itertools.groupby usage to get structured data

Steven D'Aprano steve+comp.lang.python at pearwood.info
Sat Feb 5 03:27:43 CET 2011


On Fri, 04 Feb 2011 15:14:24 -0800, Slafs wrote:

> Hi there!
> 
> I'm having trouble to wrap my brain around this kind of problem:

Perhaps you should consider backing up and staring from somewhere else 
with different input data, or changing the requirements. Just a thought.


> What I have :
>   1) list of dicts
>   2) list of keys that i would like to be my grouping arguments of
> elements from 1)
>   3) list of keys that i would like do "aggregation" on the elements
> of 1) with some function e.g. sum


You start with data:

dicts = [ {'g1': 1, 'g2': 8, 's_v1': 5.0, 's_v2': 3.5},
          {'g1': 1, 'g2': 9, 's_v1': 2.0, 's_v2': 3.0}, 
          {'g1': 2, 'g2': 8, 's_v1': 6.0, 's_v2': 8.0} ]


It sometimes helps me to think about data structures by drawing them out. 
In this case, you have what is effectively a two-dimensional table:

g1  g2  s_v1  s_v2
=== === ===== ====
1   8   5.0   3.5
1   9   2.0   3.0 
2   8   6.0   8.0


Nice and simple. But the result you want is a bit more complex -- it's a 
dict of dicts of dicts:

{1: {'s_v1': 7.0, 's_v2': 6.5,
     'g2': {8: {'s_v1': 5.0, 's_v2': 3.5}, 
            9: {'s_v1': 2.0, 's_v2': 3.0}
           }},
 2: {'s_v1': 6.0, 's_v2': 8.0, 
    'g2': {8: {'s_v1' : 6.0, 's_v2': 8.0}
          }}}


(I quote from the Zen of Python: "Flat is better than nested." Hmmm.)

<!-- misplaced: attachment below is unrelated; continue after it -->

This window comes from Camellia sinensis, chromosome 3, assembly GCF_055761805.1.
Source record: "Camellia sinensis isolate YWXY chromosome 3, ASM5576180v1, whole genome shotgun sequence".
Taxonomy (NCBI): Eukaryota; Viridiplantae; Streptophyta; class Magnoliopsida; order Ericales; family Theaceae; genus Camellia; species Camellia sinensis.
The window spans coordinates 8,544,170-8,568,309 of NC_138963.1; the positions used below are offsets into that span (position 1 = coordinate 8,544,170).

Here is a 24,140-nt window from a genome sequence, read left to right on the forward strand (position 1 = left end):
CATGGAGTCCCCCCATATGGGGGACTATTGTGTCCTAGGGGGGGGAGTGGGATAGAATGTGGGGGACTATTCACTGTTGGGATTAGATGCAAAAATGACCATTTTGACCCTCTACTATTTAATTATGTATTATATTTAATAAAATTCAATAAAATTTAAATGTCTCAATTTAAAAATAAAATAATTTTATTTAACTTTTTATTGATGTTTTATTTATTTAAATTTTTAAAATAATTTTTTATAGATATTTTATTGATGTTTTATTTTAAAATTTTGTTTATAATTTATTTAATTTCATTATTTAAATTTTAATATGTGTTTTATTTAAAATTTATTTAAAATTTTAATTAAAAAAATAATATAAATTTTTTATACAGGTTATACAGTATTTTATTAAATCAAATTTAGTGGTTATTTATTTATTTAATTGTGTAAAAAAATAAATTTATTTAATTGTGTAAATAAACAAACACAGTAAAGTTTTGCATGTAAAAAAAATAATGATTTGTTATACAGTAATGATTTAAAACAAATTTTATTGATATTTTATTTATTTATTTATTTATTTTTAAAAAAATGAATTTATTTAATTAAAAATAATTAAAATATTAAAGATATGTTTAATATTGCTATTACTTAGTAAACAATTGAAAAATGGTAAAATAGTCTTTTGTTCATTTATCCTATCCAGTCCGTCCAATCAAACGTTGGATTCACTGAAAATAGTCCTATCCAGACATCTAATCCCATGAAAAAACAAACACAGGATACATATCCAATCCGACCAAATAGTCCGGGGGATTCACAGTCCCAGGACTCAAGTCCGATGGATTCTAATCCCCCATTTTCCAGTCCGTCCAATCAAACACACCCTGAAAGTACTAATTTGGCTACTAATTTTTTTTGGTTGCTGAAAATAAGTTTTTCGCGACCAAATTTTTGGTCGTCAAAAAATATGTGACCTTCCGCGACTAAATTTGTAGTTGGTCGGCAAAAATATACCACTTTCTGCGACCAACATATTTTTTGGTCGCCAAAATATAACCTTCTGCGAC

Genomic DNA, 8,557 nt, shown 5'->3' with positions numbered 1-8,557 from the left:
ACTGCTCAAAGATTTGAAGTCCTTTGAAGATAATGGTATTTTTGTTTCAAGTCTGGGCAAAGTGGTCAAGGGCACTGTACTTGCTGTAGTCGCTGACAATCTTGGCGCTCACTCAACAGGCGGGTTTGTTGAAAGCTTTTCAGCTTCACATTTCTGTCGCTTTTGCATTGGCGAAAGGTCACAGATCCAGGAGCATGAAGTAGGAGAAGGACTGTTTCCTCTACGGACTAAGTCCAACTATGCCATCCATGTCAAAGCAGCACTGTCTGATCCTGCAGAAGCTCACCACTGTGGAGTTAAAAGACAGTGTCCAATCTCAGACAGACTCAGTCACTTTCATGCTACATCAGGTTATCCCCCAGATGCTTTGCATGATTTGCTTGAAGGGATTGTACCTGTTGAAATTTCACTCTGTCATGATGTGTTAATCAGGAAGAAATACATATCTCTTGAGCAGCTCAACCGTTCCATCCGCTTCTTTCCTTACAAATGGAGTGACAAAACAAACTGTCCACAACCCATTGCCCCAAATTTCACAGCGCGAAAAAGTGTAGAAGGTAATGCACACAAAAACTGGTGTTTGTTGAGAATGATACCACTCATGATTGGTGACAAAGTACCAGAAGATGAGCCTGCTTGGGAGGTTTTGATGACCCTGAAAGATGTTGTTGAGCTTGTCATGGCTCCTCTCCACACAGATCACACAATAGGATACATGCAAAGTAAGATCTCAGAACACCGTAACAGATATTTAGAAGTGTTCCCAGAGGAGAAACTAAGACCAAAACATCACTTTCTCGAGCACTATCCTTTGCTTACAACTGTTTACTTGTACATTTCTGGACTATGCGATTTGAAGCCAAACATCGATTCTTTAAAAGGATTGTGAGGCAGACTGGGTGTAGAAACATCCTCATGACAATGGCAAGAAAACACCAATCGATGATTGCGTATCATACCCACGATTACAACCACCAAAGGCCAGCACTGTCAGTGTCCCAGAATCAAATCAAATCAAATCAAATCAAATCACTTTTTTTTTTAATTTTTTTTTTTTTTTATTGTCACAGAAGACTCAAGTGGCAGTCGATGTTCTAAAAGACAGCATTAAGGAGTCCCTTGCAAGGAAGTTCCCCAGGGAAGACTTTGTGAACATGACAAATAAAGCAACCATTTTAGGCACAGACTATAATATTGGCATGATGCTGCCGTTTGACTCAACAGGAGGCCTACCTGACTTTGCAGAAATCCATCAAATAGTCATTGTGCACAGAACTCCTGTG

which is equivalent to a *four* dimensional table, which is a bit hard to 
write out :)

Here's a two-dimensional projection of a single slice with key = 1:

s_v1  s_v2  g2
===== ===== =====
7.0   6.5     | s_v1  s_v2
            ---------------
            8 | 5.0   3.5
            9 | 2.0   3.0


Does this help you to either (1) redesign your data structures, or (2) 
work out how to go from there?

[...]
> I was looking for a solution that would let me do that kind of grouping
> with variable lists of 2) and 3) i.e. having also 'g3' as grouping
> element so the 'g2' dicts could also have their own "subgroup" and be
> even more nested then. I was trying something with itertools.groupby and
> updating nested dicts, but as i was writing the code it started to feel
> too verbose to me :/

I don't think groupby is the tool you want. It groups *consecutive* items 
in sequences:


>>> from itertools import groupby
>>> for key, it in groupby([1,1,1,2,3,4,3,3,3,5,1]):
...     print(key, list(it))
...
1 [1, 1, 1]
2 [2]
3 [3]
4 [4]
3 [3, 3, 3]
5 [5]
1 [1]


Except for the name, I don't see any connection between this and what you 
want to do.

The approach I would take is a top-down approach:

dicts = [ ... ]  # list of dicts, as above.
result = {}
for d in dicts:
    # process each dict in isolation
    temp = process(d)
    merge(result, temp)


merge() hopefully should be straight forward, and process only needs to 
look at one dict at a time.



-- 
Steven



More information about the Python-list mailing list